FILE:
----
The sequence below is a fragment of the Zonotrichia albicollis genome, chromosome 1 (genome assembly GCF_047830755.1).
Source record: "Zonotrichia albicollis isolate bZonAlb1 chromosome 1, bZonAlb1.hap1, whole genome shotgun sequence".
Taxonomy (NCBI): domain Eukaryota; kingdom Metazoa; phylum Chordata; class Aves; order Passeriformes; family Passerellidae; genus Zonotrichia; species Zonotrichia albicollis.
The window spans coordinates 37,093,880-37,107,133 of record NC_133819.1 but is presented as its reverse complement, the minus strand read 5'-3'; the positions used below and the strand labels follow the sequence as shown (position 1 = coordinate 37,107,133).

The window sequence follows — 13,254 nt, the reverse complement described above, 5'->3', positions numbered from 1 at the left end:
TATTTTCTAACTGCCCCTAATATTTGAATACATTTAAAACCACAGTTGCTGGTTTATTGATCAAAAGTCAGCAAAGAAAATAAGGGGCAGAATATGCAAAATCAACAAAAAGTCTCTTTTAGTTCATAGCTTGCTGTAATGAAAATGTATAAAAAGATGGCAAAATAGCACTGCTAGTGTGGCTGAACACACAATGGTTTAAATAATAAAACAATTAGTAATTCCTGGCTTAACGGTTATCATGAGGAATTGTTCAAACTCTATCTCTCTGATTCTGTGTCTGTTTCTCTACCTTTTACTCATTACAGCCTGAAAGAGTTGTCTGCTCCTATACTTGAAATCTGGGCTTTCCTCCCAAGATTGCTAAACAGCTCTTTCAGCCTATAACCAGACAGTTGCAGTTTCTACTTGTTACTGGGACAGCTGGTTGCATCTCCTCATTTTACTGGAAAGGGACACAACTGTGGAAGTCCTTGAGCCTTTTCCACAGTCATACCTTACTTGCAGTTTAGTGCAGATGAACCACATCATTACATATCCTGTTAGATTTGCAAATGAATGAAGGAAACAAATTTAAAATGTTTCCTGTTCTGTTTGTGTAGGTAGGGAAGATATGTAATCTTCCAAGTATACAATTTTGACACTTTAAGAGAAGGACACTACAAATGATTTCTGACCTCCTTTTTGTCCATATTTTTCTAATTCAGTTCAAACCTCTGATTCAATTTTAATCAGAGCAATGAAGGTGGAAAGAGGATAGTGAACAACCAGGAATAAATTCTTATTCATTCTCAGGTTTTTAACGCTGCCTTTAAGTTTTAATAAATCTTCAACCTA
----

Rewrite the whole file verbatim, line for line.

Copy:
The sequence below is a fragment of the Zonotrichia albicollis genome, chromosome 1 (genome assembly GCF_047830755.1).
Source record: "Zonotrichia albicollis isolate bZonAlb1 chromosome 1, bZonAlb1.hap1, whole genome shotgun sequence".
Taxonomy (NCBI): domain Eukaryota; kingdom Metazoa; phylum Chordata; class Aves; order Passeriformes; family Passerellidae; genus Zonotrichia; species Zonotrichia albicollis.
The window spans coordinates 37,093,880-37,107,133 of record NC_133819.1 but is presented as its reverse complement, the minus strand read 5'-3'; the positions used below and the strand labels follow the sequence as shown (position 1 = coordinate 37,107,133).

The window sequence follows — 13,254 nt, the reverse complement described above, 5'->3', positions numbered from 1 at the left end:
TATTTTCTAACTGCCCCTAATATTTGAATACATTTAAAACCACAGTTGCTGGTTTATTGATCAAAAGTCAGCAAAGAAAATAAGGGGCAGAATATGCAAAATCAACAAAAAGTCTCTTTTAGTTCATAGCTTGCTGTAATGAAAATGTATAAAAAGATGGCAAAATAGCACTGCTAGTGTGGCTGAACACACAATGGTTTAAATAATAAAACAATTAGTAATTCCTGGCTTAACGGTTATCATGAGGAATTGTTCAAACTCTATCTCTCTGATTCTGTGTCTGTTTCTCTACCTTTTACTCATTACAGCCTGAAAGAGTTGTCTGCTCCTATACTTGAAATCTGGGCTTTCCTCCCAAGATTGCTAAACAGCTCTTTCAGCCTATAACCAGACAGTTGCAGTTTCTACTTGTTACTGGGACAGCTGGTTGCATCTCCTCATTTTACTGGAAAGGGACACAACTGTGGAAGTCCTTGAGCCTTTTCCACAGTCATACCTTACTTGCAGTTTAGTGCAGATGAACCACATCATTACATATCCTGTTAGATTTGCAAATGAATGAAGGAAACAAATTTAAAATGTTTCCTGTTCTGTTTGTGTAGGTAGGGAAGATATGTAATCTTCCAAGTATACAATTTTGACACTTTAAGAGAAGGACACTACAAATGATTTCTGACCTCCTTTTTGTCCATATTTTTCTAATTCAGTTCAAACCTCTGATTCAATTTTAATCAGAGCAATGAAGGTGGAAAGAGGATAGTGAACAACCAGGAATAAATTCTTATTCATTCTCAGGTTTTTAACGCTGCCTTTAAGTTTTAATAAATCTTCAACCTA